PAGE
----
Learn Spanish Faster by Translating Native Sentences

December 27, 2016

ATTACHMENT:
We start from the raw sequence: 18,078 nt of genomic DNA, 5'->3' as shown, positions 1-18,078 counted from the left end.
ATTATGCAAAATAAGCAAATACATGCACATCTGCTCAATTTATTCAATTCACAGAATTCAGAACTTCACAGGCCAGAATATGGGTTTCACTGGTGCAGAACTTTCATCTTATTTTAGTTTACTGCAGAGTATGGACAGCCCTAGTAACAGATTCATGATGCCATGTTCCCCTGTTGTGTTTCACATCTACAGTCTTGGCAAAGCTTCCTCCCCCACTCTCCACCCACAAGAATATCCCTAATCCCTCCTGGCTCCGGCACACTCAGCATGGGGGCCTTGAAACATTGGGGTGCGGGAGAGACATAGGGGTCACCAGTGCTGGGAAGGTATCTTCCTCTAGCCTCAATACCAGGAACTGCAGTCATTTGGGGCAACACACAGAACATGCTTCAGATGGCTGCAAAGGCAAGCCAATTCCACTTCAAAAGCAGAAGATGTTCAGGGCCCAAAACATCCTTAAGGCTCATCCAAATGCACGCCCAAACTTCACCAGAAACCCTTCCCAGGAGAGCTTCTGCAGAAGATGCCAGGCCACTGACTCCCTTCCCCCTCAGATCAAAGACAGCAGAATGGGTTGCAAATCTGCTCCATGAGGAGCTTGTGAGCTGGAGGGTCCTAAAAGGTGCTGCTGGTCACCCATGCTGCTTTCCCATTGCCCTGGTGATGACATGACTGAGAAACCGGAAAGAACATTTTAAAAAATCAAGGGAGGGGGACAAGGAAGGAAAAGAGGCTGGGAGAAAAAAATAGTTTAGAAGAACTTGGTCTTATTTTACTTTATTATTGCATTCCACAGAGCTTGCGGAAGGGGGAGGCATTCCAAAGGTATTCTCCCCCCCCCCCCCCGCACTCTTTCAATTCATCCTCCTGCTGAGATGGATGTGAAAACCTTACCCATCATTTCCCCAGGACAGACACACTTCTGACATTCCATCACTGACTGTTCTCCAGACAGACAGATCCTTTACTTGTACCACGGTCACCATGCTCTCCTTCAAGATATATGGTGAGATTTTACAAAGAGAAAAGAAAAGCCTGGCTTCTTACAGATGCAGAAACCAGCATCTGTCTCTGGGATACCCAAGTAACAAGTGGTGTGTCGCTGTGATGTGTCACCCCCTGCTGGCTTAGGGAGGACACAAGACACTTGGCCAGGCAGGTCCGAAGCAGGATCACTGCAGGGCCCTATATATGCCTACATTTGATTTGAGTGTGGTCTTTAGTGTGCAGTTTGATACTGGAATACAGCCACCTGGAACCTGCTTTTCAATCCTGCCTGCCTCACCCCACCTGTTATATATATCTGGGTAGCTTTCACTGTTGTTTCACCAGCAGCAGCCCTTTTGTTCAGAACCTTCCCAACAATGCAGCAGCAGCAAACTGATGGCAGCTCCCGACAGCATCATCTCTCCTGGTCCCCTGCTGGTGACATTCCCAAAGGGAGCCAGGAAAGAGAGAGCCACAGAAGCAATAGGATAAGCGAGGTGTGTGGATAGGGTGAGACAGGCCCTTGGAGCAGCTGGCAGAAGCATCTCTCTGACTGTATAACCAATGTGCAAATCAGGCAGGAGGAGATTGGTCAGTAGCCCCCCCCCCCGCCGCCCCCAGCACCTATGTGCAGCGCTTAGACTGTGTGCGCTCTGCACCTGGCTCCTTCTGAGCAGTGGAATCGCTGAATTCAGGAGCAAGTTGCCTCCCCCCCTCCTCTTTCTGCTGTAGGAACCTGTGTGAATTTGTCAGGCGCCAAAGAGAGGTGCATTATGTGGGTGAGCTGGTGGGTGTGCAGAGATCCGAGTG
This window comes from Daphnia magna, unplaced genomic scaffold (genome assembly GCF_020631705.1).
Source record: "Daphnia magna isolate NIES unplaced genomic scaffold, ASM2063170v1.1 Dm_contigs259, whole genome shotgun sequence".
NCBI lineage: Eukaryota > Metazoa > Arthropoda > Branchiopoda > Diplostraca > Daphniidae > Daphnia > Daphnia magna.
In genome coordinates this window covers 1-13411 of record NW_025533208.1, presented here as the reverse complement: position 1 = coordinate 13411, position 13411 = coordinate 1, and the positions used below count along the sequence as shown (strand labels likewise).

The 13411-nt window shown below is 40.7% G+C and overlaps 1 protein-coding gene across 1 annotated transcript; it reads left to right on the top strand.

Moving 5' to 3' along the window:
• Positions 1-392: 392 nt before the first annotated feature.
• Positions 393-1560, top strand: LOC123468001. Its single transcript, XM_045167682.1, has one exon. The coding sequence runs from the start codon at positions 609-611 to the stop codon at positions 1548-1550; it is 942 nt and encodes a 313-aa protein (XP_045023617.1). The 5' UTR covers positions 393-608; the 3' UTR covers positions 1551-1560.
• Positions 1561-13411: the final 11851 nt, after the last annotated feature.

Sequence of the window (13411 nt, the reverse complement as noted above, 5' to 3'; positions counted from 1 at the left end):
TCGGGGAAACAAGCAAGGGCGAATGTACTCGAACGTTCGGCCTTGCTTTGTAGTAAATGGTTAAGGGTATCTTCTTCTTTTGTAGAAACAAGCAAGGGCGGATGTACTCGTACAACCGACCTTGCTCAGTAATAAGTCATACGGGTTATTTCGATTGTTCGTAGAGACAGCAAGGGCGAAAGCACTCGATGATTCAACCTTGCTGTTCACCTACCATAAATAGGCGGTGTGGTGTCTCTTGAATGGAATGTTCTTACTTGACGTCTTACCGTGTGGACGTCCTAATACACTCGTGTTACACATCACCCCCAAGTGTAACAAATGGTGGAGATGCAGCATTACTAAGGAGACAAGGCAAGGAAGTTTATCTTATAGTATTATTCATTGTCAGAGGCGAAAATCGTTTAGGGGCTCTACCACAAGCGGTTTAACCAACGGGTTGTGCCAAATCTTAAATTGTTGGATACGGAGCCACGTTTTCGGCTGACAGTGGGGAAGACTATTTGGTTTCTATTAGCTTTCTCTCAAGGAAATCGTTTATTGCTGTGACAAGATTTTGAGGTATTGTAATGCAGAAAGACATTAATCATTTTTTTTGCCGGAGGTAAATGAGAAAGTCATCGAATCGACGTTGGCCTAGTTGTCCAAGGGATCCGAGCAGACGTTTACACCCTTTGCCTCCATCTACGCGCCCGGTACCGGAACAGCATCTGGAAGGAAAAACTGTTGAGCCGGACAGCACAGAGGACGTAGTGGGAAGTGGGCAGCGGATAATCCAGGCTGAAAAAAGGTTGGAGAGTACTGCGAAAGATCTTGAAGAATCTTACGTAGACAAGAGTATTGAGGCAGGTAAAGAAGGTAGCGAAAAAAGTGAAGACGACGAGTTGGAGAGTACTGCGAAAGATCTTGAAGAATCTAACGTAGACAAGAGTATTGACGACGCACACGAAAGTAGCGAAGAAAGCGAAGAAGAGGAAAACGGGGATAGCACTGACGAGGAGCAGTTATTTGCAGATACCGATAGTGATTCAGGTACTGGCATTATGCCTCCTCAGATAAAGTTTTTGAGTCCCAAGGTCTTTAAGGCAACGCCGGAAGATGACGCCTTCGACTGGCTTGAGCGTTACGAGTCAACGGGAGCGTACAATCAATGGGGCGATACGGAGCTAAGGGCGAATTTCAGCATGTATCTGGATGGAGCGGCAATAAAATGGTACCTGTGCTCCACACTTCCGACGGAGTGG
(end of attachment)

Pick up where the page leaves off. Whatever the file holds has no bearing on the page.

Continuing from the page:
<p>This past Thursday I posted an <a href="https://deliberatespanish.com/blog/gap-008">English-to-Spanish translation challenge</a> made up of native sentences. Here is an excerpt:</p><div class="translation translation--highlight-english"><p><span class="en">I got the photography bug a few months ago, when my friend Carmen (who is a real photographer) asked me to hold her camera for a second while she rummaged through her bag trying to find one of her telephoto lenses.</span></p></div><p><strong>Native sentences</strong> are typically longer than 20 words, they combine multiple ideas, and they're full of idiomatic expressions and other descriptive words.</p><p><strong>Classroom sentences</strong> on the other hand, are short, simple and unconnected:</p><div class="translation translation--highlight-english"><p><span class="en">I like photography. Carmen is a professional photographer. I hold her camera. She looks for something in her bag.</span></p></div><p>One of the reasons you might be stuck in intermediate purgatory is that you're spending <strong>too much time working with classroom sentences</strong> instead of focusing all your energy on <strong>mastering native sentences</strong>.</p><p>When you're a total beginner it makes sense to work with simplified sentences because they make it easier to grasp the core concepts of the language, but once you reach an intermediate level, you should be spending the lion's share of your time <strong>playing at the advanced level</strong>. It's the only way to become really fluent.</p><p>This article is a guide for how you might go about translating a native sentence like the one above. I hope it motivates to take on <a href="https://deliberatespanish.com/blog/gap-008">last week's challenge</a> in full force.</p><hr /><!--more--><p>We'll start by breaking down the sentence into easily digestible pieces, identifying the problematic areas, and working through them one by one.</p><p>Let's assume that these six things are the ones that give you trouble:</p><div class="translation translation--highlight-english"><p><span class="en"><span class="correct">I got the photography bug<span class="index index--inline"></span></span> a few months ago.</span></p><p><span class="en">My friend Carmen (<span class="correct">who<span class="index index--inline"></span></span> is <span class="correct">a real photographer<span class="index index--inline"></span></span>).</span></p><p><span class="en">It happened when she asked me <span class="correct">to hold<span class="index index--inline"></span></span> her camera for a second.</span></p><p><span class="en">She <span class="correct">rummaged through<span class="index index--inline"></span></span> her bag trying to find one of her <span class="correct">telephoto lenses.<span class="index index--inline"></span></span></span></p></div><p><span class="index index--annotation correct"></span> An idiomatic expression like <em>the photography bug</em> can probably be used for other things besides photography, so let's only look up "bug". We can use the excellent <a href="https://www.collinsdictionary.com/dictionary/english-spanish/bug">Collins English-to-Spanish dictionary</a>.</p><p><img src="https://uploads-ssl.webflow.com/5f4519ba9f481102acf2bea0/5fd0feb0422fa98cb027230a_collins-bug.png" alt="" class="alignnone size-large wp-image-890" /></p><p>That last one seems to be what we were looking for. By looking at the pronouns and the prepositions, we can generalize it to <span class="sp">"<strong>picarle</strong> a alguien <strong>el gusanillo de</strong> algo"</span>. <a href="https://forum.wordreference.com/threads/picar-el-gusanillo.2043482/">Googling a bit more</a> shows that <span class="sp">picar</span>, <span class="sp">entrar</span> and <span class="sp">venir</span> are valid options:</p><div class="translation"><p><span class="sp">Me <strong>picó</strong> el gusanillo de la fotografía…</span></p><p><span class="sp">Me <strong>entró</strong> el gusanillo de la fotografía…</span></p><p><span class="sp">Me <strong>vino</strong> el gusanillo de la fotografía…</span></p></div><p><span class="index index--annotation correct"></span> The relative pronoun <em>who</em> can be confusing because sometimes it's translated as <span class="sp">que</span> and other times as <span class="sp">quien</span>. Explaining that difference deserves its own post, but for sentence structures like that we can probably rely on Google Translate:</p><p><img src="https://uploads-ssl.webflow.com/5f4519ba9f481102acf2bea0/5fd0fea2cec42c7c5c30a4e0_google-translate-who-is.png" alt="" class="alignnone size-large wp-image-888" /></p><p><img src="https://uploads-ssl.webflow.com/5f4519ba9f481102acf2bea0/5fd0fea1883524352ec8adc7_google-answer-who-is.png" alt="" class="alignnone size-large wp-image-887" /></p><p>Google Translate is like that annoying kid in class who always <em>thinks</em> he knows the answer but gets it wrong half of the time. Never take anything you see here for granted. In fact, your Spanish Spider Sense should be tingling for two reasons:</p><ul><li><span class="sp">gusanillo</span> is not an <span class="en">error</span> (unless you assume that <span class="sp">gusano</span> = <span class="en">worm</span> = <span class="en">bug</span> = <span class="en">error</span>)</li><li>Carmen is a woman, so it should be <span class="sp"><strong>una amiga</strong></span> and <span class="sp"><strong>una verdadera fotógrafa</strong></span>. </li></ul><p>Everything else seems to be right, but is it really <span class="sp">"<strong>que</strong> es una verdadera fotógrafa"</span> or <span class="sp">"<strong>quien</strong> es una verdadera fotógrafa"</span>?</p><p>Let's see if we can find that exact usage somewhere. Since it's a specific combination of words, we can get more relevant results by googling them using "double quotes". Furthermore, instead of relying on plain Google, we can use <a href="https://books.google.com/">Google Books</a> to find a more reliable source.</p><p><img src="https://uploads-ssl.webflow.com/5f4519ba9f481102acf2bea0/5fd0feb58fecb180fcf46624_mi-amigo-que.png" alt="" class="alignnone size-large wp-image-895" /></p><p>Unfortunately, not all books in Google Books are reliable sources (the second book in this image is full of mistakes) so it's best to stick with famous authors like Elvira Lindo (by the way, she writes awesome <a href="https://www.amazon.com/Manolito-Gafotas-Spanish-Elvira-Lindo/dp/8420458546/ref=la_B001JSCI2U_1_3?s=books&ie=UTF8&qid=1482832812&sr=1-3">children's novels</a> that I wholeheartedly recommend for native Spanish reading practice).</p><p><img src="https://uploads-ssl.webflow.com/5f4519ba9f481102acf2bea0/5fd0feb31f4fb45298f9a226_mi-amigo-quien.png" alt="" class="alignnone size-large wp-image-894" /></p><p>That's 10,500 results for <span class="sp">"<a href="https://www.google.com/search?tbm=bks&q=%22mi+amigo+que+es%22">mi amigo <strong>que</strong> es</a>"</span> and only 252 for <span class="sp">"<a href="https://www.google.es/search?tbm=bks&q=%22mi+amigo+quien+es%22">mi amigo <strong>quien</strong> es</a>"</span>. If you look closely, you'll realize that most of the <span class="sp">quien</span> results are actually for <span class="sp">quién</span> <span class="sp">(…mi amigo. —¿Quién es…?)</span>, so <span class="sp"><strong>que</strong></span> wins.</p><p>You might have noticed I searched for <span class="sp">amigo</span> instead of <span class="sp">amiga</span>. I did this because I wasn't getting enough results with <span class="sp">amiga</span>. When this happens to you, consider generalizing the query by changing masculine to feminine, or plural to singular.</p><p><span class="index index--annotation correct"></span> If you're not sure if "a real photographer" should be translated as <span class="sp">"una verdadera fotógrafa"</span>, you can also check <a href="https://context.reverso.net/translation/spanish-english/una+verdadera+fot%C3%B3grafa">Reverso Context</a> to find sentences that contain those words:</p><p><img src="https://uploads-ssl.webflow.com/5f4519ba9f481102acf2bea0/5fd0feb28d011ab09d5bb409_reverso-fotografo.png" alt="" class="alignnone size-large wp-image-891" /></p><p>That first example seems to be spot on: <span class="sp">Soy una fotógrafa, papa. Una verdadera fotógrafa.</span>. Reverso Context gets a lot of its sentences from user-contributed subtitles, so you'll often come across mistakes. If something looks weird to you, look it up somewhere else.</p><p><span class="index index--annotation correct"></span> Let's see what the Collins brings up for <a href="https://www.collinsdictionary.com/dictionary/english-spanish/hold"><strong>hold</strong></a>:</p><p><img src="https://uploads-ssl.webflow.com/5f4519ba9f481102acf2bea0/5fd0feaef788d6ea675d670d_collins-hold-noun.png" alt="" class="alignnone size-large wp-image-885" /></p><p>That's pretty close, but we're actually <strong>looking for a verb, not a noun</strong>. If you scroll down a bit, you'll see this:</p><p><img src="https://uploads-ssl.webflow.com/5f4519ba9f481102acf2bea0/5fd0fead8fecb148a6f4661d_collins-hold-verb.png" alt="" class="alignnone size-large wp-image-884" /></p><p>That's more like it. All of these would be valid options: <span class="sp">sujetar</span>, <span class="sp">tener</span>, <span class="sp">coger</span> (<span class="sp">agarrar</span> outside of Spain), <span class="sp">sostener</span>.</p><p>Okay, we found the right verb, but what tense should we use?</p><p>Let's google another "exact match", but this time we'll <a href="https://www.google.es/search?sclient=psy-ab&safe=off&site=&source=hp&btnG=Search&q=%22me+pidi%C3%B3+*+su%22">add a wildcard (*) for the second verb</a>:</p><p><img src="https://uploads-ssl.webflow.com/5f4519ba9f481102acf2bea0/5fd0feac712d3584bb440584_google-me-pidio-su.png" alt="" class="alignnone size-large wp-image-883" /></p><p>It seems like there are two valid options: <span class="sp">me pidió <strong>sujetar</strong></span> (infinitive) and <span class="sp">me pidió <strong>que sujetara</strong></span> (subjunctive). We're trying to <strong>get better at advanced Spanish</strong>, so let's go with the subjunctive. Also, since we're talking about her camera, we can get extra-native and add the indirect object pronoun:</p><div class="translation"><p><span class="sp">…me pidió que <strong>le</strong> sujetara su cámara…</span></p></div><p><span class="index index--annotation correct"></span> Looking up "rummage around" in the Collins doesn't bring up anything. WordReference is usually pretty good with expressions, so let's <a href="https://www.wordreference.com/es/translation.asp?tranword=rummage%20around">try it</a>:</p><p><img src="https://uploads-ssl.webflow.com/5f4519ba9f481102acf2bea0/5fd0feaa60a615245da4922c_wr-rummage-around.png" alt="" class="alignnone size-large wp-image-882" /></p><p>The example sentence is almost exactly what we need: "<span class="sp">Rebusqué en mi bolso para encontrar un bolígrafo</span>" (notice the prepositions)</p><div class="translation"><p><span class="sp">Ella rebuscaba <strong>en</strong> su bolsa intentando encontrar…</span></p></div><p><span class="index index--annotation correct"></span> Technical terms like <em>telephoto lens</em> or anything worthy of a Wikipedia page, should be looked up in <a href="https://en.wikipedia.org/wiki/Telephoto_lens">Wikipedia</a>. Once you're there, look for the <span class="sp">Español</span> link at the bottom of the left sidebar:</p><p><img src="https://uploads-ssl.webflow.com/5f4519ba9f481102acf2bea0/5fd0fea8097fd2b907e49af0_wiki-tele.png" alt="" class="alignnone size-large wp-image-881" /></p><p>We found our answer: <span class="sp"><strong>teleobjetivo</strong></span>.</p><div class="translation"><p><span class="sp">…uno de sus teleobjetivos.</span></p></div><p>The final translation could look something like this:</p><div class="translation"><p><span class="sp">Me picó el gusanillo de la fotografía hace unos meses, cuando mi amiga Carmen (que es una fotógrafa de verdad) me pidió que le sujetara la cámara un segundo mientras rebuscaba en su bolsa intentando encontrar uno de sus teleobjetivos.</span><br><span class="en">I got the photography bug a few months ago, when my friend Carmen (who is a real photographer) asked me to hold her camera for a second while she rummaged through her bag trying to find one of her telephoto lenses.</span></p></div><h3>Read it one more time before you submit</h3><p>Once you have a final draft, do yourself a favor and <strong>read the whole thing over one more time</strong>. You can improvise all you want when you're in a live conversation, but your Spanish practice sessions should be all about <strong>deliberate effort</strong>. If you <strong>give it your best attempt</strong>, you will remember native corrections better because your mind won't be able to cop out by saying "I would have caught that if I had paid more attention."</p><p>After you get native feedback (ask a friend or use <a href="https://lang-8.com/nacho">lang-8</a>), take the correct version and <strong>internalize it using <a href="https://deliberatespanish.com/blog/fix-mistakes">the scaffold technique</a></strong>.</p><h2>Spanish takeaways</h2><p><strong>Translating native sentences takes more time and energy</strong> than working with their classroom counterparts, but <strong>it helps you learn much faster</strong>.</p><p>By putting in the effort to look up words and unfamiliar expressions, you will become <strong>emotionally invested</strong>, which will make it <strong>easier to remember the answers</strong>.</p><p>It might seem counterintuitive, but the fastest way towards <strong>fluid live conversations</strong> goes through <strong>slow and deliberate practice sessions</strong>. Once you have those hours under your belt</p><hr /><p>Now I want to hear from you. <strong>What is your biggest struggle when you try to translate your thoughts into Spanish</strong>? Let me know in the comments.</p>